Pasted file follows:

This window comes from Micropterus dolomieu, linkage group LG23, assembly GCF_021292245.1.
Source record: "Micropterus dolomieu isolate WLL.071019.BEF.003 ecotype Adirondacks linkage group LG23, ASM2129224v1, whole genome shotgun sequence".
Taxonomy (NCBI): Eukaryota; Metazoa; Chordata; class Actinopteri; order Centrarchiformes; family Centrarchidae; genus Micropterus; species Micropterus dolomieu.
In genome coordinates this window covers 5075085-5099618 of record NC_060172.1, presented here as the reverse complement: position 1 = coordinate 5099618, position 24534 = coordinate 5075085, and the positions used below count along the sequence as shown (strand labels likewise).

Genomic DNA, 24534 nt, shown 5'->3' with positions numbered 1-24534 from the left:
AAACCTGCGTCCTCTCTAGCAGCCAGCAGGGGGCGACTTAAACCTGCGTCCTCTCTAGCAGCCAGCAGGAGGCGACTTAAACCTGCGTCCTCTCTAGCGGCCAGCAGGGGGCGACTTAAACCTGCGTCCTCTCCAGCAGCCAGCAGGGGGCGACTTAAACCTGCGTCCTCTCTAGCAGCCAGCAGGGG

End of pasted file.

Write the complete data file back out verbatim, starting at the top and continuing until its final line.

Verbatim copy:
This window comes from Micropterus dolomieu, linkage group LG23, assembly GCF_021292245.1.
Source record: "Micropterus dolomieu isolate WLL.071019.BEF.003 ecotype Adirondacks linkage group LG23, ASM2129224v1, whole genome shotgun sequence".
Taxonomy (NCBI): Eukaryota; Metazoa; Chordata; class Actinopteri; order Centrarchiformes; family Centrarchidae; genus Micropterus; species Micropterus dolomieu.
In genome coordinates this window covers 5075085-5099618 of record NC_060172.1, presented here as the reverse complement: position 1 = coordinate 5099618, position 24534 = coordinate 5075085, and the positions used below count along the sequence as shown (strand labels likewise).

Genomic DNA, 24534 nt, shown 5'->3' with positions numbered 1-24534 from the left:
AAACCTGCGTCCTCTCTAGCAGCCAGCAGGGGGCGACTTAAACCTGCGTCCTCTCTAGCAGCCAGCAGGAGGCGACTTAAACCTGCGTCCTCTCTAGCGGCCAGCAGGGGGCGACTTAAACCTGCGTCCTCTCCAGCAGCCAGCAGGGGGCGACTTAAACCTGCGTCCTCTCTAGCAGCCAGCAGGGG